What is even more pertinent is whether Indians want to do so. The ‘chalta hai’ philosophy implies a profound disdain for the upgrading to which Singaporeans are fervently committed. At its best, it implies that neither prince nor pauper will starve in India so long as there is a crust of bread to share, as Kipling says in “The Miracle of Puran Bhagat”. At worst, it rules out upgraded India with a place in the sun.
As recounted before in these columns, P.V. Narasimha Rao gave a revealing reply when I asked how long it would take for the ripple effect of foreign investment to change India. That wasn’t the purpose of liberalization, he explained. “There would be blood on the streets” if he waited for foreign investment to solve the problems of poverty. He sought capital from abroad to free domestic resources for social welfare and infrastructure during the eighth five-year plan (1992-97).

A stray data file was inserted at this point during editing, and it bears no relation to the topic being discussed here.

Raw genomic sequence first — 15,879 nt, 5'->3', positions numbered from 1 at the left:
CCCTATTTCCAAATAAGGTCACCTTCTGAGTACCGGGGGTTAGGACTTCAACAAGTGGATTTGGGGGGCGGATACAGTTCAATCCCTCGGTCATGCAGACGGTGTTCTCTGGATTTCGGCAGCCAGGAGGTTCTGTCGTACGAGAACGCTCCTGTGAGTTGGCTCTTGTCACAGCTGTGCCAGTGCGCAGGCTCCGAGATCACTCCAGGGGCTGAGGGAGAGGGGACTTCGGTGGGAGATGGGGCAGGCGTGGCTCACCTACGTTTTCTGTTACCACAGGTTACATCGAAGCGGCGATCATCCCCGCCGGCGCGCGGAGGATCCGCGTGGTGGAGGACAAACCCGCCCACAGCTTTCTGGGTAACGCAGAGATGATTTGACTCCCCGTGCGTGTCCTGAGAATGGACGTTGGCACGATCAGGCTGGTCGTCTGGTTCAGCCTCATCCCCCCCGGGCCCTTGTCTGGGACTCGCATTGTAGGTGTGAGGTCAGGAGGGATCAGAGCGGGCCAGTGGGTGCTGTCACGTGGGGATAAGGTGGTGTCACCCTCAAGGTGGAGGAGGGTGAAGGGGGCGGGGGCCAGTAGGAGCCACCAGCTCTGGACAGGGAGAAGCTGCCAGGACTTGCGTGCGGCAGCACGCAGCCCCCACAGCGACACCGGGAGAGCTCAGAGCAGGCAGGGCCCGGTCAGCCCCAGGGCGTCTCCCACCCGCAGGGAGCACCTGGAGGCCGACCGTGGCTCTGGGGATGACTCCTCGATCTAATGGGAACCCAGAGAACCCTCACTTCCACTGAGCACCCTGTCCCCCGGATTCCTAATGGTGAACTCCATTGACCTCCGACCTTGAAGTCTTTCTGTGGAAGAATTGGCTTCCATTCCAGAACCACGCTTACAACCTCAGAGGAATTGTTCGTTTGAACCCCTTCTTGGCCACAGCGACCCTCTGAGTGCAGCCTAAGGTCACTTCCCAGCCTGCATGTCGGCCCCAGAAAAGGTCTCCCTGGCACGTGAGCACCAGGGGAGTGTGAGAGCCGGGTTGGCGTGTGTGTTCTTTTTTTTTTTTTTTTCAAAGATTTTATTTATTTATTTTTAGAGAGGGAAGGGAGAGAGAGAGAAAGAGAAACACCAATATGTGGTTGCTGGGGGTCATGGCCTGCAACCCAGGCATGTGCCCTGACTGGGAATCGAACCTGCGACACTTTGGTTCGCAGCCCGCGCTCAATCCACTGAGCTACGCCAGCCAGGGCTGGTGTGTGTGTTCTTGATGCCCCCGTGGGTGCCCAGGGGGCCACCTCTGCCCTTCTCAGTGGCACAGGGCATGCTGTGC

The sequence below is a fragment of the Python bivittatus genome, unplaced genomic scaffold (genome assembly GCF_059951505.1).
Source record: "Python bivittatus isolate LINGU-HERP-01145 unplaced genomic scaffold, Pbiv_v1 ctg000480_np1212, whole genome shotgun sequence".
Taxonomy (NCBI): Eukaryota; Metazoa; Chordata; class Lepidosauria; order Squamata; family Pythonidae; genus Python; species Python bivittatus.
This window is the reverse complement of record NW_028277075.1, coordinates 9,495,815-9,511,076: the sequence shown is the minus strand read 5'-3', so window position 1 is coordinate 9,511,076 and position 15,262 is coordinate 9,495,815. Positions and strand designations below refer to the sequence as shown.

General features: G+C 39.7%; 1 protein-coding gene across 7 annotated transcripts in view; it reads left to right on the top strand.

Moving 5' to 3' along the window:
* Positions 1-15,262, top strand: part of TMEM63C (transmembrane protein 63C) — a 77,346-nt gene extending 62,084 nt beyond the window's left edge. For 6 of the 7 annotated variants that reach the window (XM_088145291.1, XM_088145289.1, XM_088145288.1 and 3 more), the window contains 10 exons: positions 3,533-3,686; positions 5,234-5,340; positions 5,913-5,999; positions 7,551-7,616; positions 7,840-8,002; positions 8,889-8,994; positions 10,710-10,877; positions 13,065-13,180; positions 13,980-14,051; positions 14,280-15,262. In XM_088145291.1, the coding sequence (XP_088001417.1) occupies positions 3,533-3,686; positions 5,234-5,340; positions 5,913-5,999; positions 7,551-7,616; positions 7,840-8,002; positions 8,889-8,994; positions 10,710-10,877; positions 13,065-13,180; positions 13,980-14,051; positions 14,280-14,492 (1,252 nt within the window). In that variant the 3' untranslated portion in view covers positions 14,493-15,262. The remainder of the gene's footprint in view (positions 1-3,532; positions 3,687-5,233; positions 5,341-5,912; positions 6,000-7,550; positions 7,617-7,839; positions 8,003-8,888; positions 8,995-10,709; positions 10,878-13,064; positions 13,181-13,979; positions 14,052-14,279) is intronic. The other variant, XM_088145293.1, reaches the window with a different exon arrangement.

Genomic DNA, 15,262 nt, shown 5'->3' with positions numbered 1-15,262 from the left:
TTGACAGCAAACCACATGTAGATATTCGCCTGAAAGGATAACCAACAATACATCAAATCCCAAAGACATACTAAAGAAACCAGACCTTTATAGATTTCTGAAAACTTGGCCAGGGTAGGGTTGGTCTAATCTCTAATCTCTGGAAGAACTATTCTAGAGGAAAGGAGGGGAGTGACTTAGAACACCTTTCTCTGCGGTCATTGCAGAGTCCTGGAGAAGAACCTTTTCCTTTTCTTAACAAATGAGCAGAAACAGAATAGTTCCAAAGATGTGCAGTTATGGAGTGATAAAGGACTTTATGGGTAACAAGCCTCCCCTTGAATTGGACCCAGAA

That did not happen. Foreign investment disappointed expectations and welfare and infrastructure remained woefully neglected. “A nation of bursting opportunities is also a land of perpetual struggles,” quoting Sonia Gandhi. “A country of dazzling prosperity is also a country of dehumanising poverty.” If there are 300 million consumers, at least 300 million others languish below the poverty level. Global power must rest on more uniform growth.
True, dismal industrial slums disfigured Britain in the high noon of Empire. But command of the seas and dominion over palm and pine ensured vast captive markets and cheap raw materials. Without those advantages, India must seek equilibrium between the “classes and masses”, as Mani Shankar Aiyar puts it.